Protesters demonstrating against a safety hazard created by cars lining up in bike and auto traffic lanes near the Fell Street Arco station allege that station owner Larry Armstrong committed assault when he pushed one of them to make way for a waiting car. For the past two weeks, protesters have blocked the station's entrance, complaining that customers obstruct the bike lane during rush hour. (Video after the jump.)
"The station owner clearly took matters into his own hands," protest co-leader Josh Hart said. A video taken by protest organizers indeed shows Armstrong pulling on a protester to get him out of the way. Whether the incident rises to the level of assault might be open to interpretation. Armstrong, an investor in service stations throughout the Bay Area, had not returned a request for comment by the time this blog was published.
The video gets more interesting after the purported assault. Police officers arrive on the scene to clear protesters out of the way so that cars that have been stopped in the bike lane can get their gas. According to Hart, the police arrived a bit after 5:30 p.m.
According to the San Francisco Traffic Code, "No person shall block any portion of a marked bicycle lane with his or her vehicle on weekdays from the hours of 7:00 a.m. to 9:00 a.m. and from 4:00 p.m. to 6:00 p.m. Any person violating this section shall be subject to a fine of $100."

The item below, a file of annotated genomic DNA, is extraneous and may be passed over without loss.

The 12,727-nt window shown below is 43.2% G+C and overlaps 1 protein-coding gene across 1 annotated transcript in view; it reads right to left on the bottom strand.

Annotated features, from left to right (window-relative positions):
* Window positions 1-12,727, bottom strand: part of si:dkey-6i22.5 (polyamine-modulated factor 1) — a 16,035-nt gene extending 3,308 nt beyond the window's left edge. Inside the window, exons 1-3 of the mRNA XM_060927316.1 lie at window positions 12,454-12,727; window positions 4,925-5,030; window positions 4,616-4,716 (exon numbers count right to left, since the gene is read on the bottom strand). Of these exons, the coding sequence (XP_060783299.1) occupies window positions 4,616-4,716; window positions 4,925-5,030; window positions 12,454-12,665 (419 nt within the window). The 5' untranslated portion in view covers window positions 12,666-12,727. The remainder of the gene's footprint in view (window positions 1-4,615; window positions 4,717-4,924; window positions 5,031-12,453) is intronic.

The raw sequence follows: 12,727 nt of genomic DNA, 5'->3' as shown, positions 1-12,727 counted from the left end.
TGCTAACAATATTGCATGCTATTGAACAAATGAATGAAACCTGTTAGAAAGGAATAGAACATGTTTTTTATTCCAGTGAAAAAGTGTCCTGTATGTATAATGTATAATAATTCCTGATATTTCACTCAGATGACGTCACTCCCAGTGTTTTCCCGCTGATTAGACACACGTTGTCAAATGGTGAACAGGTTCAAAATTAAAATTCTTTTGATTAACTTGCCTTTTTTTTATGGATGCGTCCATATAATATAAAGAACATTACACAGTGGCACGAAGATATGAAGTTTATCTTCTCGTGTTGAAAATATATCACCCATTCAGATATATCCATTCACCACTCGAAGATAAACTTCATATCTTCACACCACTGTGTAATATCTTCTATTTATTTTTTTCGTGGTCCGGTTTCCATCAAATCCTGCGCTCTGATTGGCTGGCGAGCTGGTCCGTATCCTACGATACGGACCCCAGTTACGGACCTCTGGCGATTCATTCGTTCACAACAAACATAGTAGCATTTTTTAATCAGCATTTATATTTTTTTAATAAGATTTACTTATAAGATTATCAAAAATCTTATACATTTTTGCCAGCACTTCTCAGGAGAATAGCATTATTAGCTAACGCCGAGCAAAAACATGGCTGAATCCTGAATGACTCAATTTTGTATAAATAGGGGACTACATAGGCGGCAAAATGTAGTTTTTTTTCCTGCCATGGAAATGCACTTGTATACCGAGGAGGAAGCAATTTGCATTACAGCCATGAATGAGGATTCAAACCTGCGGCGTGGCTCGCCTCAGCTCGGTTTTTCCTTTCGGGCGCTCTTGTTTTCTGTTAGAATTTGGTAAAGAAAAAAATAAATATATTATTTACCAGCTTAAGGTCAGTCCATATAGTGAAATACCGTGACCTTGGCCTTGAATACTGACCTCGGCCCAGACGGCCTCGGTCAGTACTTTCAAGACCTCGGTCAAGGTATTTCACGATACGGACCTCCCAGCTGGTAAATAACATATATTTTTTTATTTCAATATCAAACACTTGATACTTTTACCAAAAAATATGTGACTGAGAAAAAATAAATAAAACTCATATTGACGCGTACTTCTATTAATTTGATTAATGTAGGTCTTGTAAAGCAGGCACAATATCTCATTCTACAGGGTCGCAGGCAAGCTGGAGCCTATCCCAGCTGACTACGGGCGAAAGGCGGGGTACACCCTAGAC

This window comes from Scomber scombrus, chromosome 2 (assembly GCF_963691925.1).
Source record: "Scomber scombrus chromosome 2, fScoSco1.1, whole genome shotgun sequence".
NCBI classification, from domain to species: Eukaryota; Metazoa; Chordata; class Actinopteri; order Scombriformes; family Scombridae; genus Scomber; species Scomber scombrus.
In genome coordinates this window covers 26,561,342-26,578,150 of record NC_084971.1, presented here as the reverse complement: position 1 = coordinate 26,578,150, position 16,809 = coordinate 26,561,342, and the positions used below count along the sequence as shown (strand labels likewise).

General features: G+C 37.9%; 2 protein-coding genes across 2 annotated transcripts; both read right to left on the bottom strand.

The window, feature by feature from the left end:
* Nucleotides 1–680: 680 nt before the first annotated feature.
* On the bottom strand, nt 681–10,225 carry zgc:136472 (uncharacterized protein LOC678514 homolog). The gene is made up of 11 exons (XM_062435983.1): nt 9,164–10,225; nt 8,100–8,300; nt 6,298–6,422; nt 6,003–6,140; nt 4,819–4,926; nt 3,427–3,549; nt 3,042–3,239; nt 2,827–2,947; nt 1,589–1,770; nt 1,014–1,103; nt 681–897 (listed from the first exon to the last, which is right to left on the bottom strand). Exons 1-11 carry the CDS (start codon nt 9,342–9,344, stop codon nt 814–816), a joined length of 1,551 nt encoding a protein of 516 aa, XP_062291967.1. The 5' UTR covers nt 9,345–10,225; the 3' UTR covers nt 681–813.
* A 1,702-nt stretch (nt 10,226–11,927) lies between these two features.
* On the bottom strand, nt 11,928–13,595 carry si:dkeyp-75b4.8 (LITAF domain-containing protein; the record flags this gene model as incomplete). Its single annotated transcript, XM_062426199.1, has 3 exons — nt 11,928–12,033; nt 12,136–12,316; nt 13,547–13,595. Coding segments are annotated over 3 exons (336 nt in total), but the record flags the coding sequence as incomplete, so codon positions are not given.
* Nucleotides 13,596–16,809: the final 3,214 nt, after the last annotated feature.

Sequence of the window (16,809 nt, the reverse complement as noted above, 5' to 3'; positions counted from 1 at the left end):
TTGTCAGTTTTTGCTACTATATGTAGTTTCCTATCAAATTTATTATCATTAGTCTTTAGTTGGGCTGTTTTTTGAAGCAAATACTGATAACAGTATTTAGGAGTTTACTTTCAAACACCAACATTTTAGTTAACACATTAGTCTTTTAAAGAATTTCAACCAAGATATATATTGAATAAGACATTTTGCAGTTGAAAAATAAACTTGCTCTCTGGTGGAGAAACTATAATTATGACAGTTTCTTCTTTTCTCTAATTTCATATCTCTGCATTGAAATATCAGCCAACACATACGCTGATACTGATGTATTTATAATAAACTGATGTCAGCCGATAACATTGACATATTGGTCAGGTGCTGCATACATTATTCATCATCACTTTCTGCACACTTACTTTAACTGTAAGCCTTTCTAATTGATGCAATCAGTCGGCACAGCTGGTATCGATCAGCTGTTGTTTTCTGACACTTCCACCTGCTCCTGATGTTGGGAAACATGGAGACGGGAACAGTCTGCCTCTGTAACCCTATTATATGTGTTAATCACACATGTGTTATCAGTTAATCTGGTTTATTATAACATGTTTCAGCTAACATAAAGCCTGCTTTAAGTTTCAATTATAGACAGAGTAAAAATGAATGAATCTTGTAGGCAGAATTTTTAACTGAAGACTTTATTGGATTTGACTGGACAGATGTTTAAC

But this video depicts police officers clearing away protesters so that motorists may queue up in the bike lane and continue violating the traffic code without fear of citation.
When Hart was asked whether he and his fellow protesters plan to complain to the Police Commission about this apparent dereliction of duty, he said, "We are capped out with organizing those protests. People have been asking the city to do this for 10 years. What we need to do is take matters into our own hands."
The Metropolitan Transportation Agency plans to implement an experimental street change whereby five parking spaces will be removed to create a automobile gasline between the curb and the bike lane. Next, the MTA will paint the bike lane green.